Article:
Start a plant nursery by following these 10 steps:
- Plan your Plant Nursery
- Form your Plant Nursery into a Legal Entity
- Register your Plant Nursery for Taxes
- Open a Business Bank Account & Credit Card
- Set up Accounting for your Plant Nursery
- Get the Necessary Permits & Licenses for your Plant Nursery
- Get Plant Nursery Insurance
- Define your Plant Nursery Brand
- Create your Plant Nursery Website
- Set up your Business Phone System
There is more to starting a business than just registering it with the state. We have put together this simple guide to starting your plant nursery. These steps will ensure that your new business is well planned out, registered properly and legally compliant.
Exploring your options? Check out other small business ideas.
STEP 1: Plan your business
A clear plan is essential for success as an entrepreneur. It will help you map out the specifics of your business and discover some unknowns. A few important topics to consider are:
- What are the startup and ongoing costs?
- Who is your target market?
- How much can you charge customers?
- What will you name your business?
Luckily we have done a lot of this research for you.
What are the costs involved in opening a plant nursery?
Location will significantly affect your start-up costs as you need a decent amount of land, and an urban site will be priced significantly higher than an existing rural farm. Greenhouses can cost anywhere from $30,000 to $100,000 depending on size, whether or not it will be heated, require electricity and how you have it plumbed. Your retail storefront will require another $50,000 investment minimum and your start-up plants, soil, and supplies will run you another $10,000 to $50,000. It is a labor intensive start-up, and payroll should be part of your initial business plan.
What are the ongoing expenses for a plant nursery?
Payroll, water, chemicals, and inventory are your largest expenses. When scouting locations, you may wish to investigate the use of private wells versus municipal water supplies to lower operating costs.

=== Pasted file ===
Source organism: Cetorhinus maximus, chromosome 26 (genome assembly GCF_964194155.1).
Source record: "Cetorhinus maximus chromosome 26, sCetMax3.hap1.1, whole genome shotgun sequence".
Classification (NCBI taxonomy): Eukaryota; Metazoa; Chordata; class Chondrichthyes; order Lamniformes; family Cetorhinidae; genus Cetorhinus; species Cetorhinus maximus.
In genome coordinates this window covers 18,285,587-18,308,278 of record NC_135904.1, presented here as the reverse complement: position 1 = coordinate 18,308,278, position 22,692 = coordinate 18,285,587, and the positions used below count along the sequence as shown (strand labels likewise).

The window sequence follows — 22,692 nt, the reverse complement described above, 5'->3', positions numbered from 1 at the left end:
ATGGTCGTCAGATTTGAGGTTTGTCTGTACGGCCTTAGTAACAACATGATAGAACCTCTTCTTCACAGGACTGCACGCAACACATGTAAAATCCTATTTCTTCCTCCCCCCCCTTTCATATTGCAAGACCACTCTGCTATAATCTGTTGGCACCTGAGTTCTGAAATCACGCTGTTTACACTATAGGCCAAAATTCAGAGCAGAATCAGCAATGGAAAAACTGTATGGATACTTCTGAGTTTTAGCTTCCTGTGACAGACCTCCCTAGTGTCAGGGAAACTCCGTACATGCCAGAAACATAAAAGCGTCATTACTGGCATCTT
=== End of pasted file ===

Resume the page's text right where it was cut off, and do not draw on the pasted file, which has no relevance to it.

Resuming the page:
Who is the target market?
Depending on your locale, you may want to target landscapers who maintain elite properties indoors and outdoors for the wealthy homeowner. Municipalities will purchase large amounts of trees and plants on an annual basis. If you are situated in a suburban setting with high foot traffic, you may cater more to the homeowner who wants to develop their own vegetable plot or flowering landscaping.
How does a plant nursery make money?
While specialty plants such as orchids or rare trees and shrubs may be sold for a much higher price than a flat of tomato plants, a profitable nursery makes its money by selling large quantities of familiar, hardy, easy-to-grow plants. Perennials, common trees such as maple and pine, and landscaping hedges require little attention to grow. This means that they will not take many of your resources to care for, and they are more likely to be purchased by your customers. Having enough product and satisfactory customer service will encourage your clients to return.
How much can you charge customers?
Plants are sold from $1 per pot to several hundred dollars for unique and exotic specimens of trees. Prices can be adjusted upward in wealthier neighborhoods.
How much profit can a plant nursery make?
Your profit will depend on scale and location. Successful nurseries can see an annual cash flow anywhere from $40,000 to $625,000.
How can you make your business more profitable?
Determine which plants are in the greatest demand and focus on providing enough of them to fulfill your customers' needs. Follow that up by introducing species that have a low wholesale purchase price and require the least amount of attention to attain their retail size in order to maximize return on your investment.
What will you name your business?
Choosing the right name is important and challenging. If you don’t already have a name in mind, visit our How to Name a Business guide or get help brainstorming a name with our Plant Nursery Name Generator
When registering a business name, we recommend researching your business name by checking:
- Your state's business records
- Federal and state trademark records
- Social media platforms
- Web domain availability.
It's very important to secure your domain name before someone else does.
STEP 2: Form a legal entity
Establishing a legal business entity such as an LLC or corporation protects you from being held personally liable if your plant nursery is sued.
Form Your LLC
Read our Guide to Form Your Own LLC
Recommended: You will need to elect a registered agent for your LLC. LLC formation packages usually include a free year of registered agent services. You can choose to hire a registered agent or act as your own.
STEP 3: Register for taxes